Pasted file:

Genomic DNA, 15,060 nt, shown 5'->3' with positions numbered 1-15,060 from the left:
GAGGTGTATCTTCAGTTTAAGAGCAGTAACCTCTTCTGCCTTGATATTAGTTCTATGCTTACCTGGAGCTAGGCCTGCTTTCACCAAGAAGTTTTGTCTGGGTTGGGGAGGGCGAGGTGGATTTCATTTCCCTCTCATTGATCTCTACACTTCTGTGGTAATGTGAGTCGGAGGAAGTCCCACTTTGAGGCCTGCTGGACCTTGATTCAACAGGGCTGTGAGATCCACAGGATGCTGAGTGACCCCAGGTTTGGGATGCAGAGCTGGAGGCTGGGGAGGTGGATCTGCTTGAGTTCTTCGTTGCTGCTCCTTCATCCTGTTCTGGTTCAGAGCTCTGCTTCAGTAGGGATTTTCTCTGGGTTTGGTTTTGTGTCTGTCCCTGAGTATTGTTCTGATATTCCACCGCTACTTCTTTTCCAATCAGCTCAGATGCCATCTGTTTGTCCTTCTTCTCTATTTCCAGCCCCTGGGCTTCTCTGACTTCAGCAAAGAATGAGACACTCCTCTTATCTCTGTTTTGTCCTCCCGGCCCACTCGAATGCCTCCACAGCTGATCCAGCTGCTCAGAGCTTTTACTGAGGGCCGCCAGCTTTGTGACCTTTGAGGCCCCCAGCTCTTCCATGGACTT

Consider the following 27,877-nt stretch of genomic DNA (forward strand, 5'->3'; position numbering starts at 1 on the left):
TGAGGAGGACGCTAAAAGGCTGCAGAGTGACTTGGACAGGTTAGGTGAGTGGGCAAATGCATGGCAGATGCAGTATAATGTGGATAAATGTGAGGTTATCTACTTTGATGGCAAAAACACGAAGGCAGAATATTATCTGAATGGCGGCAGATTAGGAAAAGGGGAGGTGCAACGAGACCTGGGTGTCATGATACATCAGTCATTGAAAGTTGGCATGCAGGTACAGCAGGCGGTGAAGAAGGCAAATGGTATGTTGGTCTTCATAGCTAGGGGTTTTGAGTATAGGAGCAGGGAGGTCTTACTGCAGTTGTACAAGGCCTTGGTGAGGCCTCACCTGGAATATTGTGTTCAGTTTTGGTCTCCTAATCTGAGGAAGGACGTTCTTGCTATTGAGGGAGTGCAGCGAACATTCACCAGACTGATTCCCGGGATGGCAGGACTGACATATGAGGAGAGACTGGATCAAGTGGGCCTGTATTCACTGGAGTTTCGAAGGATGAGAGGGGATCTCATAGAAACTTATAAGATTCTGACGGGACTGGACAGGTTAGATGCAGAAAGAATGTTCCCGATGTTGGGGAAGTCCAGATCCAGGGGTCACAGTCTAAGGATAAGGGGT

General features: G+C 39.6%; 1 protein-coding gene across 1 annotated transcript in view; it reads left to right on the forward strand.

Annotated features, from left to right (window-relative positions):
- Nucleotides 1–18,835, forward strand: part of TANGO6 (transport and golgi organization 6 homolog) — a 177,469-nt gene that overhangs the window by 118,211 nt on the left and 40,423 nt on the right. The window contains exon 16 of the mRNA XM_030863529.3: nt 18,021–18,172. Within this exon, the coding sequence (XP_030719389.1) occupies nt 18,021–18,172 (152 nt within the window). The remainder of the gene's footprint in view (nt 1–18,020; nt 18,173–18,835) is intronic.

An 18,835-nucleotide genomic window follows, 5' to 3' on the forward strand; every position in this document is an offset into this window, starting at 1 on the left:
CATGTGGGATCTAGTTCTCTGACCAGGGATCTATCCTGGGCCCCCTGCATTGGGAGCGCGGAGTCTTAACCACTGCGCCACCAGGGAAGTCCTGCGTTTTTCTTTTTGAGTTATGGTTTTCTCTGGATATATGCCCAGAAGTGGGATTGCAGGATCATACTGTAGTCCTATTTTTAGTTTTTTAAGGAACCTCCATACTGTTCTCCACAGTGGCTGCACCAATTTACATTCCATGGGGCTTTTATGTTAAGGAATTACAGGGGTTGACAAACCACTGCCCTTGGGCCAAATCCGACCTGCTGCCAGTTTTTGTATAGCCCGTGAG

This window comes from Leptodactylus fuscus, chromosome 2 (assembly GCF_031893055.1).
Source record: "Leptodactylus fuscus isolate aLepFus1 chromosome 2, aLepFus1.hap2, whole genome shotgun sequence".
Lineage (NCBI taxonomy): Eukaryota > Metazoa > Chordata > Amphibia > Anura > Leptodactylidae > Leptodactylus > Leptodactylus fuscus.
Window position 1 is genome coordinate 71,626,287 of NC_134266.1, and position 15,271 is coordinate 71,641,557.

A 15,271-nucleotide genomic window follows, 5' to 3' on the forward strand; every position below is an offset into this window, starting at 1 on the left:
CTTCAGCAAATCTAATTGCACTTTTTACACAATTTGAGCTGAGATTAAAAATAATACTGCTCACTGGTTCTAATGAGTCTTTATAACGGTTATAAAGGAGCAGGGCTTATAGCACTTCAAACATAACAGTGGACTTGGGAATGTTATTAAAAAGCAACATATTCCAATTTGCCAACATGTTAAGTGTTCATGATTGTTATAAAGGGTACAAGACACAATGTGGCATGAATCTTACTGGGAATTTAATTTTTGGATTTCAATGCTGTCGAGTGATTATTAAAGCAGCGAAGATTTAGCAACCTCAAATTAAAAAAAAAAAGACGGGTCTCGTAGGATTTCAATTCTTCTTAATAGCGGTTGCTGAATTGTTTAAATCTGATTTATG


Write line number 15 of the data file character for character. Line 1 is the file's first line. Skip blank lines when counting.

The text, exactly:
CTTCAGCAAATCTAATTGCACTTTTTACACAATTTGAGCTGAGATTAAAAATAATACTGCTCACTGGTTCTAATGAGTCTTTATAACGGTTATAAAGGAGCAGGGCTTATAGCACTTCAAACATAACAGTGGACTTGGGAATGTTATTAAAAAGCAACATATTCCAATTTGCCAACATGTTAAGTGTTCATGATTGTTATAAAGGGTACAAGACACAATGTGGCATGAATCTTACTGGGAATTTAATTTTTGGATTTCAATGCTGTCGAGTGATTATTAAAGCAGCGAAGATTTAGCAACCTCAAATTAAAAAAAAAAAGACGGGTCTCGTAGGATTTCAATTCTTCTTAATAGCGGTTGCTGAATTGTTTAAATCTGATTTATG